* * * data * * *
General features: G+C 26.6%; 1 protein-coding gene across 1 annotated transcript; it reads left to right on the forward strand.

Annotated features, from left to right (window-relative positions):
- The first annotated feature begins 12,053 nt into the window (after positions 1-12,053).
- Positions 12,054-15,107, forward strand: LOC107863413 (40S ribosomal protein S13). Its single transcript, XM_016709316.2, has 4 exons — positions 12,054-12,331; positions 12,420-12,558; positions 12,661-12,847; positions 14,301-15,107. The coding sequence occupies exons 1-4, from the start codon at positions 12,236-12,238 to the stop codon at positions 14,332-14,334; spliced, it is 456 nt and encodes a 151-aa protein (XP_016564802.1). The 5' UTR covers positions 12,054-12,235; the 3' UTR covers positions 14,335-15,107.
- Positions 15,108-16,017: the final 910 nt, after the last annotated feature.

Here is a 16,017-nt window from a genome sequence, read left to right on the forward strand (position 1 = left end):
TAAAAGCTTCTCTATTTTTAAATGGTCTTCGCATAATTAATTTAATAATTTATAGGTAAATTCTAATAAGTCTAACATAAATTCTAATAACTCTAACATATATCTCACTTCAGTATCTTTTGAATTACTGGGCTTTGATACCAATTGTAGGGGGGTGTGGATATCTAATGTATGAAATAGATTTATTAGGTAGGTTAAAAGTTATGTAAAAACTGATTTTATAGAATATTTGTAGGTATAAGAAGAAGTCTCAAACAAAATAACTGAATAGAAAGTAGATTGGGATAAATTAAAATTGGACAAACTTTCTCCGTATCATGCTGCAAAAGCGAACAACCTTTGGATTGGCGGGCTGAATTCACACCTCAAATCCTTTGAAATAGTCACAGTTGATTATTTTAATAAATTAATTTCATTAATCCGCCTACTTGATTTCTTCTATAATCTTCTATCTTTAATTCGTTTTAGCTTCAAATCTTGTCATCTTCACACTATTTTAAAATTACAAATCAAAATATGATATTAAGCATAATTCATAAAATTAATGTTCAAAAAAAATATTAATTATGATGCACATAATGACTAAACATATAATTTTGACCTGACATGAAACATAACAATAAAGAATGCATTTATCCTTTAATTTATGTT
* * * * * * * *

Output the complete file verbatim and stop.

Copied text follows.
General features: G+C 26.6%; 1 protein-coding gene across 1 annotated transcript; it reads left to right on the forward strand.

Annotated features, from left to right (window-relative positions):
- The first annotated feature begins 12,053 nt into the window (after positions 1-12,053).
- Positions 12,054-15,107, forward strand: LOC107863413 (40S ribosomal protein S13). Its single transcript, XM_016709316.2, has 4 exons — positions 12,054-12,331; positions 12,420-12,558; positions 12,661-12,847; positions 14,301-15,107. The coding sequence occupies exons 1-4, from the start codon at positions 12,236-12,238 to the stop codon at positions 14,332-14,334; spliced, it is 456 nt and encodes a 151-aa protein (XP_016564802.1). The 5' UTR covers positions 12,054-12,235; the 3' UTR covers positions 14,335-15,107.
- Positions 15,108-16,017: the final 910 nt, after the last annotated feature.

Here is a 16,017-nt window from a genome sequence, read left to right on the forward strand (position 1 = left end):
TAAAAGCTTCTCTATTTTTAAATGGTCTTCGCATAATTAATTTAATAATTTATAGGTAAATTCTAATAAGTCTAACATAAATTCTAATAACTCTAACATATATCTCACTTCAGTATCTTTTGAATTACTGGGCTTTGATACCAATTGTAGGGGGGTGTGGATATCTAATGTATGAAATAGATTTATTAGGTAGGTTAAAAGTTATGTAAAAACTGATTTTATAGAATATTTGTAGGTATAAGAAGAAGTCTCAAACAAAATAACTGAATAGAAAGTAGATTGGGATAAATTAAAATTGGACAAACTTTCTCCGTATCATGCTGCAAAAGCGAACAACCTTTGGATTGGCGGGCTGAATTCACACCTCAAATCCTTTGAAATAGTCACAGTTGATTATTTTAATAAATTAATTTCATTAATCCGCCTACTTGATTTCTTCTATAATCTTCTATCTTTAATTCGTTTTAGCTTCAAATCTTGTCATCTTCACACTATTTTAAAATTACAAATCAAAATATGATATTAAGCATAATTCATAAAATTAATGTTCAAAAAAAATATTAATTATGATGCACATAATGACTAAACATATAATTTTGACCTGACATGAAACATAACAATAAAGAATGCATTTATCCTTTAATTTATGTT